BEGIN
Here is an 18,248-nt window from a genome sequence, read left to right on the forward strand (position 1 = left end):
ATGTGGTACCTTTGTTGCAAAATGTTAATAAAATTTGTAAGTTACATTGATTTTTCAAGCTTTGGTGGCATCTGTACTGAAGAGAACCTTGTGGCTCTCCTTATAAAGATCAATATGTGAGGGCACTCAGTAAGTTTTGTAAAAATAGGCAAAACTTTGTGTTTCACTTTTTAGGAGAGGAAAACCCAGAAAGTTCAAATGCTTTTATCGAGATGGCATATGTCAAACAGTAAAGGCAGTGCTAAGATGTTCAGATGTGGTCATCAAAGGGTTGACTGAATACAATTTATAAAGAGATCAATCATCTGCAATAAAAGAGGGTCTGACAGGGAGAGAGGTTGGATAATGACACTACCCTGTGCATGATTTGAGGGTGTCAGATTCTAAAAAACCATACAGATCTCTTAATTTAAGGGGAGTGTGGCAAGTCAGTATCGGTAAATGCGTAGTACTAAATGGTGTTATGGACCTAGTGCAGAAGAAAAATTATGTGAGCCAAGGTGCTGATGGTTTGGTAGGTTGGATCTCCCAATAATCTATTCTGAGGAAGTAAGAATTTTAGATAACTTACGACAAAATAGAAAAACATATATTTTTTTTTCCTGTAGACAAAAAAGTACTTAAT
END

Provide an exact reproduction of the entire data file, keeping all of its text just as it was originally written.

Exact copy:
Here is an 18,248-nt window from a genome sequence, read left to right on the forward strand (position 1 = left end):
ATGTGGTACCTTTGTTGCAAAATGTTAATAAAATTTGTAAGTTACATTGATTTTTCAAGCTTTGGTGGCATCTGTACTGAAGAGAACCTTGTGGCTCTCCTTATAAAGATCAATATGTGAGGGCACTCAGTAAGTTTTGTAAAAATAGGCAAAACTTTGTGTTTCACTTTTTAGGAGAGGAAAACCCAGAAAGTTCAAATGCTTTTATCGAGATGGCATATGTCAAACAGTAAAGGCAGTGCTAAGATGTTCAGATGTGGTCATCAAAGGGTTGACTGAATACAATTTATAAAGAGATCAATCATCTGCAATAAAAGAGGGTCTGACAGGGAGAGAGGTTGGATAATGACACTACCCTGTGCATGATTTGAGGGTGTCAGATTCTAAAAAACCATACAGATCTCTTAATTTAAGGGGAGTGTGGCAAGTCAGTATCGGTAAATGCGTAGTACTAAATGGTGTTATGGACCTAGTGCAGAAGAAAAATTATGTGAGCCAAGGTGCTGATGGTTTGGTAGGTTGGATCTCCCAATAATCTATTCTGAGGAAGTAAGAATTTTAGATAACTTACGACAAAATAGAAAAACATATATTTTTTTTTCCTGTAGACAAAAAAGTACTTAAT